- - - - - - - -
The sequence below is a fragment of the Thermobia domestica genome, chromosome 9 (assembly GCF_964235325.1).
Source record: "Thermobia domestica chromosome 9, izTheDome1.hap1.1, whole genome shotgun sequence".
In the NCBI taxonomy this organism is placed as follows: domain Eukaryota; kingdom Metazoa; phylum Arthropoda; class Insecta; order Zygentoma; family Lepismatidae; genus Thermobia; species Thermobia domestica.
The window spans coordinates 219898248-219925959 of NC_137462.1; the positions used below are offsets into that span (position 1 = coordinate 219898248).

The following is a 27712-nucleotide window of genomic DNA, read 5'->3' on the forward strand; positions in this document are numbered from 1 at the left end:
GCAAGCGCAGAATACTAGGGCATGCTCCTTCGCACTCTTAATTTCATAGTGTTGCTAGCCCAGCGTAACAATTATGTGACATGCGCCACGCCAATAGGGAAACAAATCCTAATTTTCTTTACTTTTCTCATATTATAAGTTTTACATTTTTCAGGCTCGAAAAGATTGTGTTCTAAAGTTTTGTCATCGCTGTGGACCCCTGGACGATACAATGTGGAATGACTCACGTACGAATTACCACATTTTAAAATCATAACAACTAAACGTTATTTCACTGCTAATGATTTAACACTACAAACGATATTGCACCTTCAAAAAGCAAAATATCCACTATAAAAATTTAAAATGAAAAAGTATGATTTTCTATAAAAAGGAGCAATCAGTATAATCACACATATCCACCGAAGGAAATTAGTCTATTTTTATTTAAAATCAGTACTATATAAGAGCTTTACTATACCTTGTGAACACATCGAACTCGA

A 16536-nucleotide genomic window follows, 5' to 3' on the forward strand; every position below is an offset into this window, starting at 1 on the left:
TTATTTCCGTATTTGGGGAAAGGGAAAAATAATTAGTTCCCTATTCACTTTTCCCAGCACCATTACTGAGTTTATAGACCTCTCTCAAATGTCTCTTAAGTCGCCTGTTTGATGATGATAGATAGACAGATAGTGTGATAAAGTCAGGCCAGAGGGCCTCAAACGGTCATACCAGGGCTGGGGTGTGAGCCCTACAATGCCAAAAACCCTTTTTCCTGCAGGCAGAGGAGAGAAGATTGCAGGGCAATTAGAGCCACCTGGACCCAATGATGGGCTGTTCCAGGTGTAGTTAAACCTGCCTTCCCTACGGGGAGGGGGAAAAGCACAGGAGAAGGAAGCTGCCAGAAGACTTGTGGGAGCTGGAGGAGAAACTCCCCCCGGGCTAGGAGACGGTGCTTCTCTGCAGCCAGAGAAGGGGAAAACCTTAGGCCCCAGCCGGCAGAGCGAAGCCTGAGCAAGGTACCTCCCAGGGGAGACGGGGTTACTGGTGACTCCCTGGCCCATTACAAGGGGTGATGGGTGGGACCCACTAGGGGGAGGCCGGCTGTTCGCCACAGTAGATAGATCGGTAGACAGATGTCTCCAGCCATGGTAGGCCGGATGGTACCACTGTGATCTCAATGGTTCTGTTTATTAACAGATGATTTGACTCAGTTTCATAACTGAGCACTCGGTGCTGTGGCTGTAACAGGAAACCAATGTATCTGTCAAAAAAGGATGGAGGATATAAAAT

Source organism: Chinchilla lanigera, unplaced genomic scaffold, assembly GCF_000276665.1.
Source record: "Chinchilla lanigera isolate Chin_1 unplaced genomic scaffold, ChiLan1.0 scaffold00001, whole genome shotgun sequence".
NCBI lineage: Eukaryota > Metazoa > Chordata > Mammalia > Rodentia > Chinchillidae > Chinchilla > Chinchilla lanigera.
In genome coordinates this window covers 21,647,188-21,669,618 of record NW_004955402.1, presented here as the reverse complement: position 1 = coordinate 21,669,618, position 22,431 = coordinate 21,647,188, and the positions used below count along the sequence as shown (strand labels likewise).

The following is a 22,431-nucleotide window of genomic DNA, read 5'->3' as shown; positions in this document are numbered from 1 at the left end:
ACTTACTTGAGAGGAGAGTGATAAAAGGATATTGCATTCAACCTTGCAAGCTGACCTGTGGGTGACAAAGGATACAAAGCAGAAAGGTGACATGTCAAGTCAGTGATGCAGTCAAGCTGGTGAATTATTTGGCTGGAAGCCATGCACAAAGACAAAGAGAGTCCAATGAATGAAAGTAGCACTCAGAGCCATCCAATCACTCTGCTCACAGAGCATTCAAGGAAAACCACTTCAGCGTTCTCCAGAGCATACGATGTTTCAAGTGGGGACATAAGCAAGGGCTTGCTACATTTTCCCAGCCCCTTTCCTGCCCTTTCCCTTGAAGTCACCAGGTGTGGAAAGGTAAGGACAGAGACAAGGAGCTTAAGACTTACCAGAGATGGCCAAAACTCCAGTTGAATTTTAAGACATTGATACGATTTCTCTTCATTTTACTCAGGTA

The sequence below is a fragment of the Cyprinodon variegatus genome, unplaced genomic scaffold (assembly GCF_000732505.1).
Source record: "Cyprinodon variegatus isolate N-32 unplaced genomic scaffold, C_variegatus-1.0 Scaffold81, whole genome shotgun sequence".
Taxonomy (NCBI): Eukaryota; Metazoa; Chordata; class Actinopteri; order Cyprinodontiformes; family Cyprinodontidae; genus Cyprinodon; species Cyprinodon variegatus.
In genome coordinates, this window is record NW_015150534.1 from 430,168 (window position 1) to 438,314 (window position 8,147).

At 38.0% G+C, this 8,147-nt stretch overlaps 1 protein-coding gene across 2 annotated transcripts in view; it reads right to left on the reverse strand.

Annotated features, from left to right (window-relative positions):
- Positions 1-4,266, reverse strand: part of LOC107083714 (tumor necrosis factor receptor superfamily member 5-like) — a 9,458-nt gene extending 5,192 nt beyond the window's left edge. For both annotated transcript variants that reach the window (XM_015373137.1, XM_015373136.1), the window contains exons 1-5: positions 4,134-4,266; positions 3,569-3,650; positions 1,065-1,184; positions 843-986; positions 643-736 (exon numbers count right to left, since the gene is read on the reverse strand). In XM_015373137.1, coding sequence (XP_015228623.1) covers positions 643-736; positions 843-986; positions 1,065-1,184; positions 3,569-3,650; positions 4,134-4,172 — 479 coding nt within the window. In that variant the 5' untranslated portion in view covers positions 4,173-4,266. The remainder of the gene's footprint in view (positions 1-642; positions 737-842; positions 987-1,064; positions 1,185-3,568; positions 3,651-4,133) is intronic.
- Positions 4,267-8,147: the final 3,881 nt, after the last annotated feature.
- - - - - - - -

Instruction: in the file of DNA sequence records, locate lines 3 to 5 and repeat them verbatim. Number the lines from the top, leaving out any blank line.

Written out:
In the NCBI taxonomy this organism is placed as follows: domain Eukaryota; kingdom Metazoa; phylum Arthropoda; class Insecta; order Zygentoma; family Lepismatidae; genus Thermobia; species Thermobia domestica.
The window spans coordinates 219898248-219925959 of NC_137462.1; the positions used below are offsets into that span (position 1 = coordinate 219898248).

The following is a 27712-nucleotide window of genomic DNA, read 5'->3' on the forward strand; positions in this document are numbered from 1 at the left end: